Sunday, 22 October 2017

Cultural appropriation and the need for social justice.

I read a very interesting article on cultural appropriation the other day, by writer Andrea Smith.  Smith spoke to all those women who were once indians, or to New Age spiritualists, who were promoting indigenous values and possibly even using them to run businesses, without actually looking at the social injustices which still exist because of colonialism, and colonialist practices.

I love Andrea Smith's work.  Her article on 'the problem with privilege' (which can be found online) addresses the need to work for systemic change, rather than placing people on a new and uncomfortable hierarchy.  She speaks about how social injustice is about power imbalance, and focusing on individual privileges, and even on awareness of what privilege brings, is sometimes not enough if it doesn't mean working towards systemic justice.

Sytemic justice is the focus of all Andrea Smith's work.  She focuses on how the past has shaped the present, with all of the messiness and discomfort this brings.  And she tries to raise consciousness. In her work on cultural appropriation, Smith appeals to all feminists who 'used to be Indians' (or who Identify with Indian belief systems) and asks them to reflect on what it means to be a western woman first and foremost.

Much western history has a focus on land as sacred.  Pagan beliefs shape western history.  And in mythology, Prometheus shaped man out of mud, and Athena breathed life into this clay figure.  No wonder then that huma, or soil, and humanity, have the same routes.  Even science, the religion of the modern era, will share that the human body is simply a set of minerals.  We are earthly beings, and western history does contain stories or myths which acknowledge this.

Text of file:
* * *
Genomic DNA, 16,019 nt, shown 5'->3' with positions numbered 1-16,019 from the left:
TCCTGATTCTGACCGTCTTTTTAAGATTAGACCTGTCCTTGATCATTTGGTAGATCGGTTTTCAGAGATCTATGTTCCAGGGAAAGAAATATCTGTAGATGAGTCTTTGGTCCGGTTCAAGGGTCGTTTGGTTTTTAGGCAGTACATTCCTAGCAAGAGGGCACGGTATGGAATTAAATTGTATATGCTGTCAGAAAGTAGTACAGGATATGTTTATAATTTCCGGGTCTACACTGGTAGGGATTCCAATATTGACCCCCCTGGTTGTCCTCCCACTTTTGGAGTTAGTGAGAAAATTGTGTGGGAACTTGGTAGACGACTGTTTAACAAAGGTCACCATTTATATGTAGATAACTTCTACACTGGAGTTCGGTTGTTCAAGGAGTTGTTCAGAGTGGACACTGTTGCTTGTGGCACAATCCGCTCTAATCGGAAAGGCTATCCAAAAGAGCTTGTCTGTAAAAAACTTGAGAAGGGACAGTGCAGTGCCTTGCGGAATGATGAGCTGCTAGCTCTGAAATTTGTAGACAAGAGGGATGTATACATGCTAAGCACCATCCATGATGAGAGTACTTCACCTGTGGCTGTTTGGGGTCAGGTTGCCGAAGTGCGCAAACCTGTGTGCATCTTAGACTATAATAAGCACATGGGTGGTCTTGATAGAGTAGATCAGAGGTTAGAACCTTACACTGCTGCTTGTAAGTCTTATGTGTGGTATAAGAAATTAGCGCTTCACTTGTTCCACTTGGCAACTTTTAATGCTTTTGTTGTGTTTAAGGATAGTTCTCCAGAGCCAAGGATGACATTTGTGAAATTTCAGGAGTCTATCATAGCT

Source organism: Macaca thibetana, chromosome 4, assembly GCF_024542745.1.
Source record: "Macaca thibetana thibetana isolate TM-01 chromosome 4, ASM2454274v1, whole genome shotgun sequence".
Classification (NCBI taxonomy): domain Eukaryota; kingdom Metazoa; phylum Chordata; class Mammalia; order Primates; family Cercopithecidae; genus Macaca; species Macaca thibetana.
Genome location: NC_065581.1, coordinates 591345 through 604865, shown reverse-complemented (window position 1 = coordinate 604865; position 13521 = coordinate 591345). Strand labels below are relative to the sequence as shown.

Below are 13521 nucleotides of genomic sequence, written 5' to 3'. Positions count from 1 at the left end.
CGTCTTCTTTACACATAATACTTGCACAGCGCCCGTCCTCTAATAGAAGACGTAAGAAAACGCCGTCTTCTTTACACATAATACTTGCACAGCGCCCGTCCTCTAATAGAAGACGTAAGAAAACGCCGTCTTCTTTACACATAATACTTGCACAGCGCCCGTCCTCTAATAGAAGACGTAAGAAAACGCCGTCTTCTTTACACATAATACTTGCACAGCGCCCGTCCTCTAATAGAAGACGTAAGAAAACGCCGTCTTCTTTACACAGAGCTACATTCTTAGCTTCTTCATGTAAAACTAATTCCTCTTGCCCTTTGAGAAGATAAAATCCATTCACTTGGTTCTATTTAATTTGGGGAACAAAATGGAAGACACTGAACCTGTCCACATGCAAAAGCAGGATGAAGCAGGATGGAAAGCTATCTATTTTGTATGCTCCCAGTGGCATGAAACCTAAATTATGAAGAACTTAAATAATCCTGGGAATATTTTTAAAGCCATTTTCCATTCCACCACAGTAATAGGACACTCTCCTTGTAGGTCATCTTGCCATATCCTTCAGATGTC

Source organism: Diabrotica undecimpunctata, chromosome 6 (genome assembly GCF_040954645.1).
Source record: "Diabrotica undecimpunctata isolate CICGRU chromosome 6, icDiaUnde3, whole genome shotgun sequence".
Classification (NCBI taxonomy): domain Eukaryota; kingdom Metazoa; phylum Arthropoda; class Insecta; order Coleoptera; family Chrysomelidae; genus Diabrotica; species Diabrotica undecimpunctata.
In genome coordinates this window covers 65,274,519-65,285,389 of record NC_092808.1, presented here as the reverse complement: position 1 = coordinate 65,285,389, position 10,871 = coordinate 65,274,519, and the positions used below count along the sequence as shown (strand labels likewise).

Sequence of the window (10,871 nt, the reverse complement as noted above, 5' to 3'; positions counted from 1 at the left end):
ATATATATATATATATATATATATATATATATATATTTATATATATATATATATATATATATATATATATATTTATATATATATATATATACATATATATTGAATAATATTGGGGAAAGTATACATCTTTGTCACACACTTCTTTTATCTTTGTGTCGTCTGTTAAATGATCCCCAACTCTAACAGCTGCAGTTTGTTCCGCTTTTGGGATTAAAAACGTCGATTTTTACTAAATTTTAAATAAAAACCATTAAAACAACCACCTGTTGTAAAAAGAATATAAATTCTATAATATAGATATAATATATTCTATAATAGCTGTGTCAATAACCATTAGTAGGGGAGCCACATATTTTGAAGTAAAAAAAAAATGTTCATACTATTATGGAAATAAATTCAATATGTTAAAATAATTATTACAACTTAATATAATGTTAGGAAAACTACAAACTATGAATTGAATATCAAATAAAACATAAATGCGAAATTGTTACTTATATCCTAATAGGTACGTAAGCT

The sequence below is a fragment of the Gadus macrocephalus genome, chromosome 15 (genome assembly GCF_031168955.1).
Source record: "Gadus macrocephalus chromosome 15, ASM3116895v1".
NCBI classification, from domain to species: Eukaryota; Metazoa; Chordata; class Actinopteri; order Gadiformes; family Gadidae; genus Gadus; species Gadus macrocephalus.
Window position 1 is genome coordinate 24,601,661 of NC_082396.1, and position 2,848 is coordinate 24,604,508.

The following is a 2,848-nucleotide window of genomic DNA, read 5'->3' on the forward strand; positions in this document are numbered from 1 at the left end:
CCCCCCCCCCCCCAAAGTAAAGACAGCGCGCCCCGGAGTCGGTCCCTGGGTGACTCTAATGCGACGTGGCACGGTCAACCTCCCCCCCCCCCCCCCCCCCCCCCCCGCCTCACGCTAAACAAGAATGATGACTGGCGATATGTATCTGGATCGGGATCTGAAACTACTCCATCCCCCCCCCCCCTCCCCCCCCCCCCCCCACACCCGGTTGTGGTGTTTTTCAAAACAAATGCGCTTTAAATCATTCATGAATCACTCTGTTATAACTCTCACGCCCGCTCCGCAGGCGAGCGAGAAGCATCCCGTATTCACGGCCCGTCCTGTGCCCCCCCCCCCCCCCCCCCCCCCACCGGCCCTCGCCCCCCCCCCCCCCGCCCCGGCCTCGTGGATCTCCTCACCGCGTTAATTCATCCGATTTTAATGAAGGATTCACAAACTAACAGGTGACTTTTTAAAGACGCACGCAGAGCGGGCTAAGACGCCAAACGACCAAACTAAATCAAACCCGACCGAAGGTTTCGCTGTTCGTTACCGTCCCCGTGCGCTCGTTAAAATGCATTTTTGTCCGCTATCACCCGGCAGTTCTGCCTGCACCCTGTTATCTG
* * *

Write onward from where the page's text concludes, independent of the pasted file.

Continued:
Within the western world, it is unclear why people separated off from nature.  Some writers look at how farming or agriculture separated people from land.  David Abram looks at how the printed word took the imagination away from place based knowledge and onto the page.  Some look at the spread of capitalism, or the colonialist scramble for new worlds, which caused displacement, and a loss of traditions. 

Andrea Smith argues that with western history rich with myth, there is no need to take on Native American customs such as sweat lodges or spiritual quests.  In fact, this might actually take away the opportunity for a Native American person to have either a business or a voice.  It might also misrepresent traditions, silencing them in the way that colonialist values once did.

However, if western women strongly identify with native values, then they might work towards upholding those values by working towards justice for Native American communities, looking at the past, the messes and the struggles, and finding a way to work towards a deeper sense of humanity. 

This working towards social justice is the opposite of cultural appropriation.  Although the images or practices of 'others' may be inspiring, and may even enrich our lives, Andrea Smith argues that there is no reason to leave it there.  A sweatlodge or ceremony is just an introduction.  Learning the value of alternate beliefs doesn't mean this is enough.  Instead, it is a stepping stone to truly valuing others.  Social justice is a response - able may of expressing this.

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